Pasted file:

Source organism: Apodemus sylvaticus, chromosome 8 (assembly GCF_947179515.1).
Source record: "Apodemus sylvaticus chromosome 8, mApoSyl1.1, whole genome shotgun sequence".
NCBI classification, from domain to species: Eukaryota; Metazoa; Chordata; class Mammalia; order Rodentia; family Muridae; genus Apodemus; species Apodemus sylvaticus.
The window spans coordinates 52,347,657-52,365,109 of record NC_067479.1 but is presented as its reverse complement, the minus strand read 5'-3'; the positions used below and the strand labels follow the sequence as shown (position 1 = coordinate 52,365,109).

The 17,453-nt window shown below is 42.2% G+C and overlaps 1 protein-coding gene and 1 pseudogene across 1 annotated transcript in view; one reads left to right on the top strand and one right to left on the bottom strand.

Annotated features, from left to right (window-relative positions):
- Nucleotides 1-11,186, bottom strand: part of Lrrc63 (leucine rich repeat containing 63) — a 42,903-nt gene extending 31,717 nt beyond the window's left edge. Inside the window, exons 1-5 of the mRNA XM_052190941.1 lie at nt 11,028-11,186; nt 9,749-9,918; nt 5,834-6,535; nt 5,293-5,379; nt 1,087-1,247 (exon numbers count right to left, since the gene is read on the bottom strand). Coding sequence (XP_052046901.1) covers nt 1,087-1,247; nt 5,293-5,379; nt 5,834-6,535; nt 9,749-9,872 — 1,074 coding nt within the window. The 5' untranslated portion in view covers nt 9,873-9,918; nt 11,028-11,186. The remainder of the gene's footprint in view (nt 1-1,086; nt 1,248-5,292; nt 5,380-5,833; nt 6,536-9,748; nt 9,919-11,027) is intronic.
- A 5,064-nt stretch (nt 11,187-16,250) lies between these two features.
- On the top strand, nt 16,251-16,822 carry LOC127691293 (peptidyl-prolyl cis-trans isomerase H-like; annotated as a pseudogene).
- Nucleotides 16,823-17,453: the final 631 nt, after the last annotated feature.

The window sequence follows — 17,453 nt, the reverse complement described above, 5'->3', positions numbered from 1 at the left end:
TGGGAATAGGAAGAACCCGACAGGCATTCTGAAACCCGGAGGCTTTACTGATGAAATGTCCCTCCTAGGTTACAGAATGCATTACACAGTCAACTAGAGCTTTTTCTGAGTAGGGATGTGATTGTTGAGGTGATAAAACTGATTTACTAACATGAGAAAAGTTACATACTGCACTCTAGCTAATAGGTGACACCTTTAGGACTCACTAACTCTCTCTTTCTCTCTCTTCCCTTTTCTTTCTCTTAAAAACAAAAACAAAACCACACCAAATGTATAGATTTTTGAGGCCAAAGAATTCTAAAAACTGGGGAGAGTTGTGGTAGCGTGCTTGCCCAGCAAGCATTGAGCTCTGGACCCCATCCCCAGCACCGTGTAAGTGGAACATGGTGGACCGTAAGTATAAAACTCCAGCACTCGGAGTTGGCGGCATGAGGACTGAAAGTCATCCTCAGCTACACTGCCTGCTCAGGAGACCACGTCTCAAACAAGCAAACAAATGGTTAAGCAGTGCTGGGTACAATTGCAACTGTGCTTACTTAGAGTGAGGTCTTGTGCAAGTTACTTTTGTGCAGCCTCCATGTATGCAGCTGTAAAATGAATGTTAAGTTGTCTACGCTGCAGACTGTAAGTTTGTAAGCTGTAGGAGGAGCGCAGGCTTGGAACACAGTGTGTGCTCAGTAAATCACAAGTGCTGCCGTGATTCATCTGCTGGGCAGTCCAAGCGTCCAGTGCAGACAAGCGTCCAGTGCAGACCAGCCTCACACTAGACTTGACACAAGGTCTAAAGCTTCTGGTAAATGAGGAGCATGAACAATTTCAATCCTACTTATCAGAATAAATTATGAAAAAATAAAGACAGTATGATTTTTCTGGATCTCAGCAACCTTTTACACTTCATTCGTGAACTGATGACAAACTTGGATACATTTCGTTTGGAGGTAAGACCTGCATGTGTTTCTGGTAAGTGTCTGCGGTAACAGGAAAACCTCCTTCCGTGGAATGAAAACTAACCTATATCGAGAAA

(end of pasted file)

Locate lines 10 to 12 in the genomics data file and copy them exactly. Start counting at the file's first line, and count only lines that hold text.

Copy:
- Nucleotides 16,823-17,453: the final 631 nt, after the last annotated feature.

The window sequence follows — 17,453 nt, the reverse complement described above, 5'->3', positions numbered from 1 at the left end:
TGGGAATAGGAAGAACCCGACAGGCATTCTGAAACCCGGAGGCTTTACTGATGAAATGTCCCTCCTAGGTTACAGAATGCATTACACAGTCAACTAGAGCTTTTTCTGAGTAGGGATGTGATTGTTGAGGTGATAAAACTGATTTACTAACATGAGAAAAGTTACATACTGCACTCTAGCTAATAGGTGACACCTTTAGGACTCACTAACTCTCTCTTTCTCTCTCTTCCCTTTTCTTTCTCTTAAAAACAAAAACAAAACCACACCAAATGTATAGATTTTTGAGGCCAAAGAATTCTAAAAACTGGGGAGAGTTGTGGTAGCGTGCTTGCCCAGCAAGCATTGAGCTCTGGACCCCATCCCCAGCACCGTGTAAGTGGAACATGGTGGACCGTAAGTATAAAACTCCAGCACTCGGAGTTGGCGGCATGAGGACTGAAAGTCATCCTCAGCTACACTGCCTGCTCAGGAGACCACGTCTCAAACAAGCAAACAAATGGTTAAGCAGTGCTGGGTACAATTGCAACTGTGCTTACTTAGAGTGAGGTCTTGTGCAAGTTACTTTTGTGCAGCCTCCATGTATGCAGCTGTAAAATGAATGTTAAGTTGTCTACGCTGCAGACTGTAAGTTTGTAAGCTGTAGGAGGAGCGCAGGCTTGGAACACAGTGTGTGCTCAGTAAATCACAAGTGCTGCCGTGATTCATCTGCTGGGCAGTCCAAGCGTCCAGTGCAGACAAGCGTCCAGTGCAGACCAGCCTCACACTAGACTTGACACAAGGTCTAAAGCTTCTGGTAAATGAGGAGCATGAACAATTTCAATCCTACTTATCAGAATAAATTATGAAAAAATAAAGACAGTATGATTTTTCTGGATCTCAGCAACCTTTTACACTTCATTCGTGAACTGATGACAAACTTGGATACATTTCGTTTGGAGGTAAGACCTGCATGTGTTTCTGGTAAGTGTCTGCGGTAACAGGAAAACCTCCTTCCGTGGAATGAAAACTAACCTATATCGAGAAA